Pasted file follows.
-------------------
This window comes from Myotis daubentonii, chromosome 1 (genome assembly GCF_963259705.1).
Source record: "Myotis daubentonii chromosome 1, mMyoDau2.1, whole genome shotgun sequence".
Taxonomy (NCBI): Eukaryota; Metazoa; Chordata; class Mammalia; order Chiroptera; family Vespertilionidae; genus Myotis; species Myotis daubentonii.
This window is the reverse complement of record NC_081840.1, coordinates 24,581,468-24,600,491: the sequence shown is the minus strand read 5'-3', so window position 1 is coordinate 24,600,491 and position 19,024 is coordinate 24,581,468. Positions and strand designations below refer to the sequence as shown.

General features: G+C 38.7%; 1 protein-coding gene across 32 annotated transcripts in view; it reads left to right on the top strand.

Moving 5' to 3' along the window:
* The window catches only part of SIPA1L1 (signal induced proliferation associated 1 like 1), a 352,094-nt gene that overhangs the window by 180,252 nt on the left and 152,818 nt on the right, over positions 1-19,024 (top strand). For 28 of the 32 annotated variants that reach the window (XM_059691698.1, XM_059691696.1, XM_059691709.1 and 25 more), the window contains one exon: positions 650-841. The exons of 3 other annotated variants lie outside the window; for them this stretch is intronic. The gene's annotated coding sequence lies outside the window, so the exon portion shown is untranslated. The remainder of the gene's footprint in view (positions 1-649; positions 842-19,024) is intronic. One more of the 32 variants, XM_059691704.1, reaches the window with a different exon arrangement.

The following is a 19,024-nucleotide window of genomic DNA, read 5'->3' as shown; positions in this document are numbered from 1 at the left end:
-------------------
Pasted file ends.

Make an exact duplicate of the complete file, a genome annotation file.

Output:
This window comes from Myotis daubentonii, chromosome 1 (genome assembly GCF_963259705.1).
Source record: "Myotis daubentonii chromosome 1, mMyoDau2.1, whole genome shotgun sequence".
Taxonomy (NCBI): Eukaryota; Metazoa; Chordata; class Mammalia; order Chiroptera; family Vespertilionidae; genus Myotis; species Myotis daubentonii.
This window is the reverse complement of record NC_081840.1, coordinates 24,581,468-24,600,491: the sequence shown is the minus strand read 5'-3', so window position 1 is coordinate 24,600,491 and position 19,024 is coordinate 24,581,468. Positions and strand designations below refer to the sequence as shown.

General features: G+C 38.7%; 1 protein-coding gene across 32 annotated transcripts in view; it reads left to right on the top strand.

Moving 5' to 3' along the window:
* The window catches only part of SIPA1L1 (signal induced proliferation associated 1 like 1), a 352,094-nt gene that overhangs the window by 180,252 nt on the left and 152,818 nt on the right, over positions 1-19,024 (top strand). For 28 of the 32 annotated variants that reach the window (XM_059691698.1, XM_059691696.1, XM_059691709.1 and 25 more), the window contains one exon: positions 650-841. The exons of 3 other annotated variants lie outside the window; for them this stretch is intronic. The gene's annotated coding sequence lies outside the window, so the exon portion shown is untranslated. The remainder of the gene's footprint in view (positions 1-649; positions 842-19,024) is intronic. One more of the 32 variants, XM_059691704.1, reaches the window with a different exon arrangement.

The following is a 19,024-nucleotide window of genomic DNA, read 5'->3' as shown; positions in this document are numbered from 1 at the left end: